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Difference between mouthwash and fluoride rinse

What’s the Difference Between Mouthwash and Fluoride Rinse?

Both mouthwash and fluoride rinse are part of the ordinary oral-care routine of many people, but what you may not know is that the two products are not interchangeable. In fact, mouthwash and fluoride rinses actually serve different purposes and are made from different ingredients—and neither one is a substitute for regular brushing and flossing!

If you’re thinking of adding either product to your daily oral-care regimen, you may want to ask your Kansas City family dentist for recommendations—or at least have a clear idea of the differences between the two products. Without further ado, let’s take a look at mouthwash and fluoride rinse, what they are, what they do, and the differences between the two!

Mouthwash is designed to freshen your breath—not clean your teeth. This is not to say that there aren’t compelling reasons to use mouthwash as part of your daily oral care routine. Most mouthwash contains various antiseptic agents, which can potentially help to cut down on harmful bacteria in your mouth, not to mention freshen your breath after you just had that garlic pesto linguine at dinner. 

However, you may also want to use mouthwash sparingly. In addition to those aforementioned antiseptics, most mouthwashes contain quite a lot of alcohol. How much? As much as 27 percent by volume. Mouthwashes may also contain other less-than-savory ingredients, such as hydrogen peroxide. These may be good for disinfecting, but they’re not necessarily so great if you imbibe very much of them.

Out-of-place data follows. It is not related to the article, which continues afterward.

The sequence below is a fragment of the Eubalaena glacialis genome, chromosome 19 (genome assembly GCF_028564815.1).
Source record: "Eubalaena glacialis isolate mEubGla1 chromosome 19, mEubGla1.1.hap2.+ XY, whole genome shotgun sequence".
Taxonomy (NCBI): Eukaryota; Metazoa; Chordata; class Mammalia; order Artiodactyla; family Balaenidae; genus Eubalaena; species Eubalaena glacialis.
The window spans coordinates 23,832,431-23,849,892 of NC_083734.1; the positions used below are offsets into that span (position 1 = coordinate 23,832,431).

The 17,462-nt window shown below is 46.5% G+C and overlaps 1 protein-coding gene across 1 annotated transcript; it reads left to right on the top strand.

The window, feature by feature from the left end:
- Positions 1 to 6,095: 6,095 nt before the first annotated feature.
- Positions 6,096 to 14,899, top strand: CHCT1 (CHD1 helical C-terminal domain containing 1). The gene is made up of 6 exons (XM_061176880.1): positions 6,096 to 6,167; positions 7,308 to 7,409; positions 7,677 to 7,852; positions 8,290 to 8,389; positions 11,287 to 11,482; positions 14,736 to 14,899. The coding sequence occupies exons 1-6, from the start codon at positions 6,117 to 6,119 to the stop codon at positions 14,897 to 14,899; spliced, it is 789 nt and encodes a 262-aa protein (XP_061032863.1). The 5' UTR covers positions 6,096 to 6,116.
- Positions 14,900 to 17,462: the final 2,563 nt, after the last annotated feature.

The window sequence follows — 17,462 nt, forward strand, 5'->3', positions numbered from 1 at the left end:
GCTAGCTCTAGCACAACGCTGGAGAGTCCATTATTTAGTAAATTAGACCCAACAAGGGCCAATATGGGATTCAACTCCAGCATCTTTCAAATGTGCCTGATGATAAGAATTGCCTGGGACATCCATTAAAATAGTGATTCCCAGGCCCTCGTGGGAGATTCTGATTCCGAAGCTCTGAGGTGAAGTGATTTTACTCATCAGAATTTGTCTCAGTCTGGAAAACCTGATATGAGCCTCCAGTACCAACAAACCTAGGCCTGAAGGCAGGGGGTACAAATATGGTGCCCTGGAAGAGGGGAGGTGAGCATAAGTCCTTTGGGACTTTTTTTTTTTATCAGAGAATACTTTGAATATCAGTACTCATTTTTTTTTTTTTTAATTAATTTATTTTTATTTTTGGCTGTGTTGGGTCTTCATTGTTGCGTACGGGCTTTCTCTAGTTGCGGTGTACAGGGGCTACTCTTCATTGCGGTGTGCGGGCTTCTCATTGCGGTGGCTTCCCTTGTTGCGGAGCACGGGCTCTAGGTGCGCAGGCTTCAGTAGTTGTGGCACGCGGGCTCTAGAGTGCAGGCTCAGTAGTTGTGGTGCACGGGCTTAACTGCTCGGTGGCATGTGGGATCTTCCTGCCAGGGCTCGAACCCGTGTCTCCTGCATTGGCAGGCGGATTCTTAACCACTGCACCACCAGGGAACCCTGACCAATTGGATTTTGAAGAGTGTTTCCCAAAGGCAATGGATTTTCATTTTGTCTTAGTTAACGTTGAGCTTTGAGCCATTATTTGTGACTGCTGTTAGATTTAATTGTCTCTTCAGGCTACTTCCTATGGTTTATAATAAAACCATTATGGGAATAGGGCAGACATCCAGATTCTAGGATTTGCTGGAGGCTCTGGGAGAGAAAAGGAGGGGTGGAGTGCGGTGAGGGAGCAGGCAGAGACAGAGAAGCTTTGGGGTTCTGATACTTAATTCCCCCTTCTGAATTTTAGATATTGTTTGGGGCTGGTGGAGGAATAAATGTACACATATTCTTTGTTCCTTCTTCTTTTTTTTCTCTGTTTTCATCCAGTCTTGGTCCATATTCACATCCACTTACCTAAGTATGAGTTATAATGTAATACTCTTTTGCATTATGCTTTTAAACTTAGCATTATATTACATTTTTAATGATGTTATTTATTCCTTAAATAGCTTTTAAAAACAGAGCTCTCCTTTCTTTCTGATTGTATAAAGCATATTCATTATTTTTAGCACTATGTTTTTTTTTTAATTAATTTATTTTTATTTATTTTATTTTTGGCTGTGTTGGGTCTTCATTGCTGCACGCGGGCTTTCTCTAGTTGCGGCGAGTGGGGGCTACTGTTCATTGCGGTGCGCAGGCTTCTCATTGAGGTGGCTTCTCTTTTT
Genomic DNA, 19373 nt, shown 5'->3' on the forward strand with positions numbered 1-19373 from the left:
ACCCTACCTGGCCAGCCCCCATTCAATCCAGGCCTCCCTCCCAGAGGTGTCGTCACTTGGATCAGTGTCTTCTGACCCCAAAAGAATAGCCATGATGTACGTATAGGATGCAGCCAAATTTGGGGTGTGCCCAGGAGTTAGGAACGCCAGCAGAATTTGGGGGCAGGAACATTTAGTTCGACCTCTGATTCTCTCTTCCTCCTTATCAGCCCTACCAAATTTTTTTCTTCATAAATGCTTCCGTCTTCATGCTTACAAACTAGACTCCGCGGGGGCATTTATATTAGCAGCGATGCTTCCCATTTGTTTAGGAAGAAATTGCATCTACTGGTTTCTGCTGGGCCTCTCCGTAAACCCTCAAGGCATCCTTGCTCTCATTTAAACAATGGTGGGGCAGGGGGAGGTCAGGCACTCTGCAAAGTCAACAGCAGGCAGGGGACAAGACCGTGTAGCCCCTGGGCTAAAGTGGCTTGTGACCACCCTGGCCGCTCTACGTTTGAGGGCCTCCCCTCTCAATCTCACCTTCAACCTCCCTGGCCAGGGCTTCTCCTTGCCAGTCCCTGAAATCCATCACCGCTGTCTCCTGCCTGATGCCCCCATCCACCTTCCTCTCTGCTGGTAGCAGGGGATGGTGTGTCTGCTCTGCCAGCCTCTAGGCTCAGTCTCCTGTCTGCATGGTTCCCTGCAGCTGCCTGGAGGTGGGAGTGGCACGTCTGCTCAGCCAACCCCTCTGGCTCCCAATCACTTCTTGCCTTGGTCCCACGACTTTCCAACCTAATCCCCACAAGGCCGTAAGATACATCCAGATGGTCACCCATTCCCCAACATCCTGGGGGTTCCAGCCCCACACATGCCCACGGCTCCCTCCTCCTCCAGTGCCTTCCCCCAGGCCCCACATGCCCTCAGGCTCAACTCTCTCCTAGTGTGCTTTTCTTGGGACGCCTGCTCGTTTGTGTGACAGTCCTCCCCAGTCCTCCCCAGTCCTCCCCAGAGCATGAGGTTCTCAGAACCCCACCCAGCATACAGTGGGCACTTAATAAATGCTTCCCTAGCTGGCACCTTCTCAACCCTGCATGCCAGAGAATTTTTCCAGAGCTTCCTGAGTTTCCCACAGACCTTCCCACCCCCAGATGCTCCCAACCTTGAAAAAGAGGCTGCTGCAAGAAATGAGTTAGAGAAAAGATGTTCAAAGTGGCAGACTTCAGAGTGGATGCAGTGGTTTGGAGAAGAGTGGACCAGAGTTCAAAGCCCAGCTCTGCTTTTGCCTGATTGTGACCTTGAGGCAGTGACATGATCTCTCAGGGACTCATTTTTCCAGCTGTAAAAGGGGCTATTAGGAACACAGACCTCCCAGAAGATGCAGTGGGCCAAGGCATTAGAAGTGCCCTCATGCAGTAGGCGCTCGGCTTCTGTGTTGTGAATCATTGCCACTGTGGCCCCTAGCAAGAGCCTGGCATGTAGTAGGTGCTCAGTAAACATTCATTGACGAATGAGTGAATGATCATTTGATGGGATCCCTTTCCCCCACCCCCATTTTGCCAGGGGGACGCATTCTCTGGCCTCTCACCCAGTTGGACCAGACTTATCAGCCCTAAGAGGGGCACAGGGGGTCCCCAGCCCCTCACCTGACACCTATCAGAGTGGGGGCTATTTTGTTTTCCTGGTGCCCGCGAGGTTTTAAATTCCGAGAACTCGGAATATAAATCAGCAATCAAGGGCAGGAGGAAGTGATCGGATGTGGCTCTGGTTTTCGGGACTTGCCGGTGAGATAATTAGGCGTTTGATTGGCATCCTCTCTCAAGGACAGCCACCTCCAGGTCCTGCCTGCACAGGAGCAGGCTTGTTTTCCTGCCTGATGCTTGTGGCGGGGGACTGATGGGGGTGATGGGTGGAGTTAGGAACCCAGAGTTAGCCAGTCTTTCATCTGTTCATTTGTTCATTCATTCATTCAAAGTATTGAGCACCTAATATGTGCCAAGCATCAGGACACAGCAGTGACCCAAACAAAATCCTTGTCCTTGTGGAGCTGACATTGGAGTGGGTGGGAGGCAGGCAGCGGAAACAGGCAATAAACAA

fluoride rinse, on the other hand, isn’t there to freshen your breath at all. It also doesn’t actually clean your teeth. Rather, it helps to strengthen the enamel of your teeth and protect them against the acids produced by plaque, which can otherwise eat away at your enamel and lead to cavities, tooth decay, and more. 

A fluoride mouth rinse may be recommended by your family dentist in Kansas City if your teeth need a little extra protection. Though fluoride rinses don’t actually remove bacterial plaque, some dentists recommend them for those patients who need extra protection against the effects of bacterial plaque or gingivitis. A fluoride rinse also often contains alcohol, but it’s more concerned with getting a little extra fluoride to your teeth than cleaning or disinfecting them.

This leads us to a good point of consideration, whether you’re thinking of adding mouthwash or a fluoride rinse to your oral-care routine. Both should be used only after you finish your regular brushing and flossing, and neither is a substitute for those vital oral-care tasks. You should also not eat or drink anything for at least 30 minutes after using mouthwash or a fluoride rinse. Brushing and flossing—and regular visits to see your Kansas City family dentist—are still the best things that you can do for your teeth. Accept no substitutes.

Both mouthwash and fluoride rinses are over-the-counter products that anyone can add to their oral-care routine, and neither is likely to do you much harm. But you should be aware of what they are and what they do (and don’t do) before you start using them. When in doubt, look for products that are approved by the American Dental Association. Of course, if you have any questions, you can always reach out to your KC family dentist.

At Blacker Family Dental, we’re always here to answer any questions you have about any aspect of your dental-care routine, not to mention dental implants, sleep apnea, and more! Call (816) 763-8400 or click here to schedule an appointment today!